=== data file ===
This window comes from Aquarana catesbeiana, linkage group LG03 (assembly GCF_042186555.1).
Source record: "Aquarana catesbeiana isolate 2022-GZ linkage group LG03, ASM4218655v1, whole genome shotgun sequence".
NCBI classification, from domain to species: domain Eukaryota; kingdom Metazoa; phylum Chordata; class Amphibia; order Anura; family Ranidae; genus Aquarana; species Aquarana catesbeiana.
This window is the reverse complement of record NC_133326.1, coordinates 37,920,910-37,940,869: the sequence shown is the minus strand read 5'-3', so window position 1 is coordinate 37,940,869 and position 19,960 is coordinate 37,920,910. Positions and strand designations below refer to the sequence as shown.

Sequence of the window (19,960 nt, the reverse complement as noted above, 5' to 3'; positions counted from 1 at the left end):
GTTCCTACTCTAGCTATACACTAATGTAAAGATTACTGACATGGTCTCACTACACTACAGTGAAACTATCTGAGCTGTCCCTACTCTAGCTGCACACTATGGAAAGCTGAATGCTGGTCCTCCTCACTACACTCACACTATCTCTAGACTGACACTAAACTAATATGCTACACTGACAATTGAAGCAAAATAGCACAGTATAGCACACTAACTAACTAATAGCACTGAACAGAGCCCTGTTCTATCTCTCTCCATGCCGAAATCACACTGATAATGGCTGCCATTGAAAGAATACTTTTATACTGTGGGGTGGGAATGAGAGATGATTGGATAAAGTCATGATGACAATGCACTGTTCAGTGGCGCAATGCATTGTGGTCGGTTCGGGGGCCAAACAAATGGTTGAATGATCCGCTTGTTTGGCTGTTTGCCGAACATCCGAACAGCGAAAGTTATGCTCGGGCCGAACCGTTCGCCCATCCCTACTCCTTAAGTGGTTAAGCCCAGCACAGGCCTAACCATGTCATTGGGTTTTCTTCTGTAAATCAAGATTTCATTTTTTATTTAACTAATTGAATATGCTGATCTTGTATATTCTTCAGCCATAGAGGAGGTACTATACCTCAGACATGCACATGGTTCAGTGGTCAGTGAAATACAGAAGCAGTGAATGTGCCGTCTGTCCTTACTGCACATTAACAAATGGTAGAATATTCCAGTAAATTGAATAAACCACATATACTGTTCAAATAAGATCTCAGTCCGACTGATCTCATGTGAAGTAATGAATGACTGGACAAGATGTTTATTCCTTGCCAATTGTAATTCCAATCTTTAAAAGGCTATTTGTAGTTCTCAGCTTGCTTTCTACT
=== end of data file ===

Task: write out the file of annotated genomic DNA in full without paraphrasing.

This window comes from Aquarana catesbeiana, linkage group LG03 (assembly GCF_042186555.1).
Source record: "Aquarana catesbeiana isolate 2022-GZ linkage group LG03, ASM4218655v1, whole genome shotgun sequence".
NCBI classification, from domain to species: domain Eukaryota; kingdom Metazoa; phylum Chordata; class Amphibia; order Anura; family Ranidae; genus Aquarana; species Aquarana catesbeiana.
This window is the reverse complement of record NC_133326.1, coordinates 37,920,910-37,940,869: the sequence shown is the minus strand read 5'-3', so window position 1 is coordinate 37,940,869 and position 19,960 is coordinate 37,920,910. Positions and strand designations below refer to the sequence as shown.

Sequence of the window (19,960 nt, the reverse complement as noted above, 5' to 3'; positions counted from 1 at the left end):
GTTCCTACTCTAGCTATACACTAATGTAAAGATTACTGACATGGTCTCACTACACTACAGTGAAACTATCTGAGCTGTCCCTACTCTAGCTGCACACTATGGAAAGCTGAATGCTGGTCCTCCTCACTACACTCACACTATCTCTAGACTGACACTAAACTAATATGCTACACTGACAATTGAAGCAAAATAGCACAGTATAGCACACTAACTAACTAATAGCACTGAACAGAGCCCTGTTCTATCTCTCTCCATGCCGAAATCACACTGATAATGGCTGCCATTGAAAGAATACTTTTATACTGTGGGGTGGGAATGAGAGATGATTGGATAAAGTCATGATGACAATGCACTGTTCAGTGGCGCAATGCATTGTGGTCGGTTCGGGGGCCAAACAAATGGTTGAATGATCCGCTTGTTTGGCTGTTTGCCGAACATCCGAACAGCGAAAGTTATGCTCGGGCCGAACCGTTCGCCCATCCCTACTCCTTAAGTGGTTAAGCCCAGCACAGGCCTAACCATGTCATTGGGTTTTCTTCTGTAAATCAAGATTTCATTTTTTATTTAACTAATTGAATATGCTGATCTTGTATATTCTTCAGCCATAGAGGAGGTACTATACCTCAGACATGCACATGGTTCAGTGGTCAGTGAAATACAGAAGCAGTGAATGTGCCGTCTGTCCTTACTGCACATTAACAAATGGTAGAATATTCCAGTAAATTGAATAAACCACATATACTGTTCAAATAAGATCTCAGTCCGACTGATCTCATGTGAAGTAATGAATGACTGGACAAGATGTTTATTCCTTGCCAATTGTAATTCCAATCTTTAAAAGGCTATTTGTAGTTCTCAGCTTGCTTTCTACT